I think what I'm getting at is there is very likely a way to solve your problem that involves far less expense than replacing the entire fuel system.
 

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Discussion Starter #17
Well ..... I see your points, but it's hard to compare the world of 1965 (the year I was born) to 2020. Climate / replacement parts / FUEL (with ethanol), 1 million times the street lights / more distance being traveled and traffic in general just not what is was in 1965.

My car honestly isn't bad at all, so me me it's more along the lines of making it a bit more modern, and allowing air/fuel to be where it should be all the time. The bonus is better all around driving conditions in 2020 as apposed to 1965.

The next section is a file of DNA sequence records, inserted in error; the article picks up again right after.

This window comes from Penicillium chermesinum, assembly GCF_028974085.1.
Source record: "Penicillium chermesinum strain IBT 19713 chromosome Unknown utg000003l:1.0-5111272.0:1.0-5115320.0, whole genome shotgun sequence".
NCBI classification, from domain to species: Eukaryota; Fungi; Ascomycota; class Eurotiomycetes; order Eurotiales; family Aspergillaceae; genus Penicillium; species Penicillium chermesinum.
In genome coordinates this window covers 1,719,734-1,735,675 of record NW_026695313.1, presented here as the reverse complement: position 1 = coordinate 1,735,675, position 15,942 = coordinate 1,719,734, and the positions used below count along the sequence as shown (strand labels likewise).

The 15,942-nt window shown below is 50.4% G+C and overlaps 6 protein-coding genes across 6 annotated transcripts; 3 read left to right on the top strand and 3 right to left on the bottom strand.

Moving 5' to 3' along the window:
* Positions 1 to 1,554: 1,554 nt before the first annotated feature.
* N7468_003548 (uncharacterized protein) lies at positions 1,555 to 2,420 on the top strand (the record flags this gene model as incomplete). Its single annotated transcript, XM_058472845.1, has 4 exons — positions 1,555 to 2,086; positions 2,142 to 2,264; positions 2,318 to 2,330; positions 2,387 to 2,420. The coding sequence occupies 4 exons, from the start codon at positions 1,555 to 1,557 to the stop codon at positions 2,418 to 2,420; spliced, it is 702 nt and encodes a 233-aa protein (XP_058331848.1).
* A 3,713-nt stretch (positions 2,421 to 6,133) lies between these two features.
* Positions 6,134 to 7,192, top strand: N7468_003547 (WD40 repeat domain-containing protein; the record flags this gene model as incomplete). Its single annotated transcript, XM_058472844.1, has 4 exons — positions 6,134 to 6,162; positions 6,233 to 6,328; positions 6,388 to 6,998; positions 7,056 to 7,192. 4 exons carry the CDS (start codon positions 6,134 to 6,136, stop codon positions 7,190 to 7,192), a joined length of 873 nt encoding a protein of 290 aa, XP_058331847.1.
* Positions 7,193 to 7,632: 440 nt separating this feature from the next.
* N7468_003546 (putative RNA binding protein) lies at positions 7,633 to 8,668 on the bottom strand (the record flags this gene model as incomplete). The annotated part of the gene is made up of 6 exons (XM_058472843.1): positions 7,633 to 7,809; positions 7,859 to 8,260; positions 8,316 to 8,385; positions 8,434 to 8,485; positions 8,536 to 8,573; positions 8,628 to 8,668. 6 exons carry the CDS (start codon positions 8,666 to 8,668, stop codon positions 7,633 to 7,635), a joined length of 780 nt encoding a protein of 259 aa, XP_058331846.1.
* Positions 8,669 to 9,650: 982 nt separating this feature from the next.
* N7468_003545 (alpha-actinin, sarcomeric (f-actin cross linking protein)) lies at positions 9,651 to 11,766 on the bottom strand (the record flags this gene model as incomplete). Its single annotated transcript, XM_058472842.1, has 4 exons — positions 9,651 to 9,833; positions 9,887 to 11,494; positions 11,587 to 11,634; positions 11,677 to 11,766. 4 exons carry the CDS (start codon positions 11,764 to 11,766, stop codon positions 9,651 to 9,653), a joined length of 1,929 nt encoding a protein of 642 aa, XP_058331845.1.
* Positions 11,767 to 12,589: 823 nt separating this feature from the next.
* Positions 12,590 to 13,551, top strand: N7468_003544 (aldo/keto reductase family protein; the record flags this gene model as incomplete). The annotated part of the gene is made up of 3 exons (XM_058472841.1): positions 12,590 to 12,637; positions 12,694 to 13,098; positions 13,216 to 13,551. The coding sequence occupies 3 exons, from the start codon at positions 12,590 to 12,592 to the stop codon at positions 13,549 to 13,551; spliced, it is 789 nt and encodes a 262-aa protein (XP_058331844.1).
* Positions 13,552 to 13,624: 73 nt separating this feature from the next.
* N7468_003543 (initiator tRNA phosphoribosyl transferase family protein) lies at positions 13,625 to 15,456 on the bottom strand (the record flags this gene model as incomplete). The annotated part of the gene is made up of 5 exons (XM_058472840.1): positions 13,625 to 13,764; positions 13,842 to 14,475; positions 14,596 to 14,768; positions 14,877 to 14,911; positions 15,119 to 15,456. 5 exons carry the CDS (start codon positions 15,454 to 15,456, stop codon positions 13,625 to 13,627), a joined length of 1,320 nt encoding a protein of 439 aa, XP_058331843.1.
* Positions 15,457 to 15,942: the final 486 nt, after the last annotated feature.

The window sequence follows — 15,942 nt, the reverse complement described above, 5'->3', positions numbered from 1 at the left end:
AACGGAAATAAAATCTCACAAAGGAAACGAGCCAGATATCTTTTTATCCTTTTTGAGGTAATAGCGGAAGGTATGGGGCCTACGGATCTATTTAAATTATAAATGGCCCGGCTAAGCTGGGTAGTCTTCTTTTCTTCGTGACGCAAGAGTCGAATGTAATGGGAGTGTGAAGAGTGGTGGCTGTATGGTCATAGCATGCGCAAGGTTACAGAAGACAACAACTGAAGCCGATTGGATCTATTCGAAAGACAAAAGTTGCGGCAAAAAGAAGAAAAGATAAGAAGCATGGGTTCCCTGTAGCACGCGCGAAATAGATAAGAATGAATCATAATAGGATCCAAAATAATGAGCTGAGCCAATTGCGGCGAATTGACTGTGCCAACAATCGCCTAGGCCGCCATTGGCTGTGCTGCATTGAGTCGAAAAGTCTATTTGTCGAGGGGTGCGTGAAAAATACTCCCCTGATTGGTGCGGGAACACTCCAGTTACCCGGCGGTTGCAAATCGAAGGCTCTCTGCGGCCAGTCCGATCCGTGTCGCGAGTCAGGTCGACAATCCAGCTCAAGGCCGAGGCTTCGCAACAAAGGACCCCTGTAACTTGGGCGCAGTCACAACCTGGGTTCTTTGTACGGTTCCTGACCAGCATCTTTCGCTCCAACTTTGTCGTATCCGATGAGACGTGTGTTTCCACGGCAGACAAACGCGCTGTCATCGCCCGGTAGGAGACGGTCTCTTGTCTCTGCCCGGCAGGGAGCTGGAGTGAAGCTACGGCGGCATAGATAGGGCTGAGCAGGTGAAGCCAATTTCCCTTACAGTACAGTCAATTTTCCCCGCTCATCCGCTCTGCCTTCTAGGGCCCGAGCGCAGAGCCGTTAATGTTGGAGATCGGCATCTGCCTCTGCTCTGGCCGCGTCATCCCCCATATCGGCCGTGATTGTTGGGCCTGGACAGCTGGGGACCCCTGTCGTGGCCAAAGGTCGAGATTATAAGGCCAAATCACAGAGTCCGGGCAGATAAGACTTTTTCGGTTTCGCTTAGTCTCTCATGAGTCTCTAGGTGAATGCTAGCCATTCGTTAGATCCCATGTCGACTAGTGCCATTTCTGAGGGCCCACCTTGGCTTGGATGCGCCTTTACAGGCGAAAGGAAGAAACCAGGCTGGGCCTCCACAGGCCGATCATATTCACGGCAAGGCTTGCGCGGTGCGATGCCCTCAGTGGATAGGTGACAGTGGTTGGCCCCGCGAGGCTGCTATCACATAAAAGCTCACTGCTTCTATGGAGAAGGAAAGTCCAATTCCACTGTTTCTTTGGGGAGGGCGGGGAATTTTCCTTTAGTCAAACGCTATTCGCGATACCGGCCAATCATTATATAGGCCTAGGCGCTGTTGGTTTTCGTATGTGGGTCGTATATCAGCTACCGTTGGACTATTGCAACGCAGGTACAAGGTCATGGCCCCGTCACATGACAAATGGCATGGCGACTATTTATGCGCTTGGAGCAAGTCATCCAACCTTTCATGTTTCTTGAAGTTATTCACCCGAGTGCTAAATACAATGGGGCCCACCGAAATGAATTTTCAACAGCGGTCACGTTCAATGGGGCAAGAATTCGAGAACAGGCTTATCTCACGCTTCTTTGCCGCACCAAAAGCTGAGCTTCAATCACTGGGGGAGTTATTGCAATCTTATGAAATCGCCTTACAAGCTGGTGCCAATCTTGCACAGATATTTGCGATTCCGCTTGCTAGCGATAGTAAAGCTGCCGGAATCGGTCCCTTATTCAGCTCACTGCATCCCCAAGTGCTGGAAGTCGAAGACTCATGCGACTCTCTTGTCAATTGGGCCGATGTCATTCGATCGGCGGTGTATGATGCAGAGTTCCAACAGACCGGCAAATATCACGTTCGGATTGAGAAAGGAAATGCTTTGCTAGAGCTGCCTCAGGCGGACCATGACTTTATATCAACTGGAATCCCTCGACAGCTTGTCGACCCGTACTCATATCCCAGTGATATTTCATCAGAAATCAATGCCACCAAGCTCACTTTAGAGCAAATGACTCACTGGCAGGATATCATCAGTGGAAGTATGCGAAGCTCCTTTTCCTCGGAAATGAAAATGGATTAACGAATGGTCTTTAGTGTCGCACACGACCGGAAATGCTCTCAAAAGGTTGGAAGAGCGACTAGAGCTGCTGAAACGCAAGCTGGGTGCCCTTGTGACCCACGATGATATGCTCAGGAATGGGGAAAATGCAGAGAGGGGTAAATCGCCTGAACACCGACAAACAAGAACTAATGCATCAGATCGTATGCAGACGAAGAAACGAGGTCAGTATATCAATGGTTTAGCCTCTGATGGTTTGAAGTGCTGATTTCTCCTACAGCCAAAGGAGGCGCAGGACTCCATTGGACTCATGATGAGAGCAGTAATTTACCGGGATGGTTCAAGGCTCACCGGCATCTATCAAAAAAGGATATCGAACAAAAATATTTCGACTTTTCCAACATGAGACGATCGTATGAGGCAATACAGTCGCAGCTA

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Would one recommend using one of the EFI kits on a 500hp 418 stroker driven on the street? I'm up in the air between a carb and one of the conversion kits out there.
Yes....
I’ve got a 500hp stroker cleveland with a Holley Super Sniper.
The car loves it.
Highly recommend.
Do it and never look back.



Sent from my iPhone using Tapatalk
 

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I figured I'd weigh in since I have a carb'd and a Sniper'd mustang. Bear in mind these are two completely different animals but there are aspects of the Sniper that have me convinced that the carb'd car is going to get a Sniper at some point in the future.